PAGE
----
Wherever I live I seem to encounter herons. In St Andrews a solitary heron lived on the Kinnessburn, in Manchester there is a pair of herons living on the pond in Alexandra Park, and in Nottingham there is another pair of herons at the university’s Jubilee Campus. Here’s a series of short posts about those herons, some of them memories, some of them first hand accounts jotted down in notebooks. Continue readingThe Heron Journals
As we were driving home yesterday evening I saw what I thought was a cat creeping out from behind a car and on to the road.
“Cat!” I shouted, and my stepdad slowed down.
It was then I realised that what I’d thought was a cat was in fact a fox. In the split second that it took for the fox to pause in the headlights, turn and run back behind the car my brain was able to process the bushy tail, the pointed face, and the deep red and bronze of its fur. Continue readingFox in the Headlights
Today as I was watching the garden through my binoculars I noticed two wood pigeons on a branch. I don’t usually pay much attention to the wood pigeons. There are so many of them in our garden and they seem too close to their abundant inner city neighbours to be of interest. However, today I didn’t simply skim over them and I was rewarded with an interesting display. Continue readingBowing Pigeons
For an aspiring nature writing I am able to identify shamefully few birds. Of course there is an argument to be made for not knowing the names of things. Names are weighted and change the way we think about an object or creature. However, as a writer it is good to be able to tell the reader that I saw a blue tit in the garden this morning, rather than I saw a ‘blue and yellow’ bird, which is what I typed in to Google when I spotted the bird through my binoculars. Continue readingThe Names of Birds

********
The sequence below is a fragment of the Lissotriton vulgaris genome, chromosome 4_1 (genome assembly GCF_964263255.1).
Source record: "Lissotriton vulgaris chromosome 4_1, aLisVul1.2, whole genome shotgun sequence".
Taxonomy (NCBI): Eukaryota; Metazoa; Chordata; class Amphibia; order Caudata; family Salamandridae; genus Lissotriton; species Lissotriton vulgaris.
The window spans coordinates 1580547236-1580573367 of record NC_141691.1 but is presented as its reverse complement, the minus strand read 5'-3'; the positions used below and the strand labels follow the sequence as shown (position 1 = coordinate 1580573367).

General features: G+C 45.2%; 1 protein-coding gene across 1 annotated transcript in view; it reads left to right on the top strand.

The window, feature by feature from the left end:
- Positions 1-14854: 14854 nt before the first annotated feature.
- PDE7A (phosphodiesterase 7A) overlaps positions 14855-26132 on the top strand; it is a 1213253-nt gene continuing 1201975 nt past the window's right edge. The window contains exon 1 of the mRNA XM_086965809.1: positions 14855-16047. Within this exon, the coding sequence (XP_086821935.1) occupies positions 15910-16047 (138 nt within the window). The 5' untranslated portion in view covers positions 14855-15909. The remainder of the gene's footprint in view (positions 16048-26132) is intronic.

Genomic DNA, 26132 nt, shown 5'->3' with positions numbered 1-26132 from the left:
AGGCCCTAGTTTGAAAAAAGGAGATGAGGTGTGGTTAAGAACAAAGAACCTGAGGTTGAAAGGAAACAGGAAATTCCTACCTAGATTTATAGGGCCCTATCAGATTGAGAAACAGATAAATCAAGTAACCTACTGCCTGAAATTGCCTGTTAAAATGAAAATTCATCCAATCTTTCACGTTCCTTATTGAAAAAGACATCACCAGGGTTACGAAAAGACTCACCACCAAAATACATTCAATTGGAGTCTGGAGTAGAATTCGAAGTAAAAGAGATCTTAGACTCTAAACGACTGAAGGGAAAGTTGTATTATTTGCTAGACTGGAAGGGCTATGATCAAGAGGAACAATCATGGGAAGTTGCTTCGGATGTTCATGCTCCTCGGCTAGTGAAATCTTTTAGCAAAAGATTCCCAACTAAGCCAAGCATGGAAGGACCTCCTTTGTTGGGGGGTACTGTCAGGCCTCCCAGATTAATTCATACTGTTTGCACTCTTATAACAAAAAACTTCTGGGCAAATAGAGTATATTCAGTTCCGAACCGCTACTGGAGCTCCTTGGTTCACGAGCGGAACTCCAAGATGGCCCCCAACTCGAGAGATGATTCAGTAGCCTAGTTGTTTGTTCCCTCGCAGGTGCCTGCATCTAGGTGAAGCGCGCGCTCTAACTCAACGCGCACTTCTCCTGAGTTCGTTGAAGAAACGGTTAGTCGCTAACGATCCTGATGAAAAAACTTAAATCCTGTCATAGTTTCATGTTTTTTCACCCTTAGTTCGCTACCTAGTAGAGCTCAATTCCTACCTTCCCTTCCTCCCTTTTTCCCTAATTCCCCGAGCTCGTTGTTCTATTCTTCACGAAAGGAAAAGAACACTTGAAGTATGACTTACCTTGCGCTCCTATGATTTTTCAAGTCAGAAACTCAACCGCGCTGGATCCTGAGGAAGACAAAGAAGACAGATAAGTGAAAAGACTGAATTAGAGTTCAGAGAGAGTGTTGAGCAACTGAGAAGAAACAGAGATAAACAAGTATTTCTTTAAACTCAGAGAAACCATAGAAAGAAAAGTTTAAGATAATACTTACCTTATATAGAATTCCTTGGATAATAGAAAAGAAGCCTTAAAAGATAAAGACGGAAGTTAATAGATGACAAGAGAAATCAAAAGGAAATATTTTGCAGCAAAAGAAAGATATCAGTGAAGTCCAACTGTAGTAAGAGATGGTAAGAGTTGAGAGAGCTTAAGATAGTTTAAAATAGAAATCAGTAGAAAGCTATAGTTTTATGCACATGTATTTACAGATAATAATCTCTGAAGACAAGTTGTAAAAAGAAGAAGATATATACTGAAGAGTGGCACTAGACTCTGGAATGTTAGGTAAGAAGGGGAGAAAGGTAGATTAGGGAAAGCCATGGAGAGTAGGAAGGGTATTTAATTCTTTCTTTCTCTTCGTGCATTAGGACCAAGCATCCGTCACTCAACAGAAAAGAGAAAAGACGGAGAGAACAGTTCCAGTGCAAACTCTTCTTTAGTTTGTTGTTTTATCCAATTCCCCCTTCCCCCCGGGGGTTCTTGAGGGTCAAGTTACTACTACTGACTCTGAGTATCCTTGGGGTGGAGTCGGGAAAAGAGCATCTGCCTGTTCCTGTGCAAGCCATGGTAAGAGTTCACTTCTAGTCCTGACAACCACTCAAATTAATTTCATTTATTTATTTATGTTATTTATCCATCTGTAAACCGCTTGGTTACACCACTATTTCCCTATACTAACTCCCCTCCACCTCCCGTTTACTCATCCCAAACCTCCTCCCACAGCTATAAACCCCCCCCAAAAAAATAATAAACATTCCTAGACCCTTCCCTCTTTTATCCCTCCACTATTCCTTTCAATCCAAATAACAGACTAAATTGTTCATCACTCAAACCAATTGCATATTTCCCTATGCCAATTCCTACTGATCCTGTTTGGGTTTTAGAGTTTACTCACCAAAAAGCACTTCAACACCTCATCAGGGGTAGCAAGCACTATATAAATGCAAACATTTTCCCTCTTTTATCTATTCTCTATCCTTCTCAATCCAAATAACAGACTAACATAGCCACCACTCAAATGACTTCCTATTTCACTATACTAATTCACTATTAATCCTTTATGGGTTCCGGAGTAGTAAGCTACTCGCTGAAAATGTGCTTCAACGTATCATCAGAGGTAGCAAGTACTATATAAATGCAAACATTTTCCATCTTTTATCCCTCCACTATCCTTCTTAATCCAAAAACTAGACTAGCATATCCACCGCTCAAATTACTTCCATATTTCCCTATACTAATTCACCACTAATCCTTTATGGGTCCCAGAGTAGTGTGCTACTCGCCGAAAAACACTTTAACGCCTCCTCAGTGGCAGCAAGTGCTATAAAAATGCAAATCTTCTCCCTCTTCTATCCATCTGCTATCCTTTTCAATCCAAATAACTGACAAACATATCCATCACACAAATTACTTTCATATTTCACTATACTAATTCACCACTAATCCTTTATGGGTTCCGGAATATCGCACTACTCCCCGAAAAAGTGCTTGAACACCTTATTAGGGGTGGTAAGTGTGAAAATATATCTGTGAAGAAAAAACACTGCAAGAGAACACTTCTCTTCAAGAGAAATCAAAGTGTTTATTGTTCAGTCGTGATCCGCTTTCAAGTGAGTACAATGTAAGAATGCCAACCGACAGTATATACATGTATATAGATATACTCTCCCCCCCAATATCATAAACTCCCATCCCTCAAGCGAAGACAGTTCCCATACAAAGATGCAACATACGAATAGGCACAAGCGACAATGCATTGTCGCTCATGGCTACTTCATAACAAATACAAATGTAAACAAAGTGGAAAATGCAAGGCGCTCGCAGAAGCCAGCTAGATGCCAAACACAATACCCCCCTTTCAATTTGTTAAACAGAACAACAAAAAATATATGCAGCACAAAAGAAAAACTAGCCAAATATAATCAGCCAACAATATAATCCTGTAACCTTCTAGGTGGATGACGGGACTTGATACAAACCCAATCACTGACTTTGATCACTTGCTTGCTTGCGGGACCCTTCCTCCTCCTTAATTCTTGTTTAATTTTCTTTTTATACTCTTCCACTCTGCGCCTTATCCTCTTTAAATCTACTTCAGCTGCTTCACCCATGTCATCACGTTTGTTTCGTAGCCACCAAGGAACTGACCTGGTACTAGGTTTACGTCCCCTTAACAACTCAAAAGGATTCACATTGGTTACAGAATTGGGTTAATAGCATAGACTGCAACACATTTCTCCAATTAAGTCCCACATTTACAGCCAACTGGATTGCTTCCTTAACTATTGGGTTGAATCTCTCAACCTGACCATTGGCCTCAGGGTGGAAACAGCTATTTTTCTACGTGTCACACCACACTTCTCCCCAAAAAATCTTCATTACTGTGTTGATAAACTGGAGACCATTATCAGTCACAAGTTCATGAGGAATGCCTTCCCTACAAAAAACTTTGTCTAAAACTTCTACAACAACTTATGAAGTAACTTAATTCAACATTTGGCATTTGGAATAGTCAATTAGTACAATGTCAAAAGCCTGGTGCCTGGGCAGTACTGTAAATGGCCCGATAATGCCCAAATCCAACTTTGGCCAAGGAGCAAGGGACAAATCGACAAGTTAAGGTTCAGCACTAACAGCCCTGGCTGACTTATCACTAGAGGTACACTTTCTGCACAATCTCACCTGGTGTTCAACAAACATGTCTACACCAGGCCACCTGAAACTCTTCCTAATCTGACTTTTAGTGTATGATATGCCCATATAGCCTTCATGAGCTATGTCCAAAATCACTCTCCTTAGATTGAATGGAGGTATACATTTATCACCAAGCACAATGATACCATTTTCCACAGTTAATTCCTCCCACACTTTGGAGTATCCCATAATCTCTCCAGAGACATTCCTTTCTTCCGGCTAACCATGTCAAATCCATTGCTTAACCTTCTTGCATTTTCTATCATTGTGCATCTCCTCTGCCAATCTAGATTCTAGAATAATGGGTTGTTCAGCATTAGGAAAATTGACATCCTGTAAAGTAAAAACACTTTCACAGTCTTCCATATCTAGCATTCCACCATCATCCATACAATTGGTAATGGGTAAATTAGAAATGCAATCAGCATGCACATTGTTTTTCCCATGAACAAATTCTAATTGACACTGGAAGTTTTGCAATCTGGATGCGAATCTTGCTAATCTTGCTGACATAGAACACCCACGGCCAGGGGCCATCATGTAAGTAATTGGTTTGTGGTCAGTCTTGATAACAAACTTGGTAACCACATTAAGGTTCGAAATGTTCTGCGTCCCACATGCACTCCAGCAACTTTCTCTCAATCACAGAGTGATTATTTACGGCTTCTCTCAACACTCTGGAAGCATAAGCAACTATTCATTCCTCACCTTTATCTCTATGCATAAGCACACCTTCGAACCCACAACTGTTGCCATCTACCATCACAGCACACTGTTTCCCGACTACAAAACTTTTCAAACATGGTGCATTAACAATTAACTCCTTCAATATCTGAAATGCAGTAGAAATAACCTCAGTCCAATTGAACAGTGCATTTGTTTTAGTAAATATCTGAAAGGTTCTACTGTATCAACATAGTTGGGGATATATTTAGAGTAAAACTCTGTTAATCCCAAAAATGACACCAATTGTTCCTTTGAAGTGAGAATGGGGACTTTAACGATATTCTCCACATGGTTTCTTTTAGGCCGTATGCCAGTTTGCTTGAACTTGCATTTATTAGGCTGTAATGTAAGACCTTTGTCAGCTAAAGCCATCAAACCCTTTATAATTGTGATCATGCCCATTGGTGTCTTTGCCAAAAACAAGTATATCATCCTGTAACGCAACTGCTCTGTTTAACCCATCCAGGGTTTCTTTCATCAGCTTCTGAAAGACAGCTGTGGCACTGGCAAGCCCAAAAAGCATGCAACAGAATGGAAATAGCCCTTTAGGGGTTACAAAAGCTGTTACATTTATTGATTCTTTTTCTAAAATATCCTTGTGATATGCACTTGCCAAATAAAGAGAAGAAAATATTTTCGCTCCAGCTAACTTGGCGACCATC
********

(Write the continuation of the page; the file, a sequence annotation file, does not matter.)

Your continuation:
In the January/February 2012 issue of Orion there is an article about artist Dan Shepherd’s project, Draw Me a Tree, in which Shepherd asked people to tell him about a tree that means something to them. This got me thinking about trees that mean something to me, and about one tree in particular. Continue readingIn The Cherry Blossom Tree
When I was doing my MA I wrote a lot about urban nature, partly on the basis of advice to write about what you know. I have lived in a city all my life, it is what I know, so urban nature seemed like the obvious thing to write about. It turns out I know very little about urban nature. This is partly because I have not been observant enough in the past and partly because the places where nature abounds in the city are the sort of places I tend not to go. The very thing I seek when I’m out in the countryside – to be alone – is the very same thing I avoid when I’m in the city. Continue readingAlong the Mersey
The Peregrine is written in the form of a diary that spans from October to April and purports to chart a single wintering season of the peregrines in a small corner of Essex. However, The Peregrine is in fact the culmination of 10 years of stalking and observing on the part of Baker. Baker is a monomaniac, he is obsessed and hypnotised by peregrines, and his level of dedication to them is what makes this book so intriguing and worth the read.
I was sceptical about how interesting a book about one man following a single species of bird could be, and to be honest it is a slow read, but then The Peregrine is a book that demands to be read slowly and savoured. Time and again I found myself re-reading sentences over and over, not because I kept getting distracted or because I didn’t understand them, but because of the beauty of Baker’s language and the clarity with which he portrays the life of the world around him. Continue readingReview: The Peregrine by J.A. Baker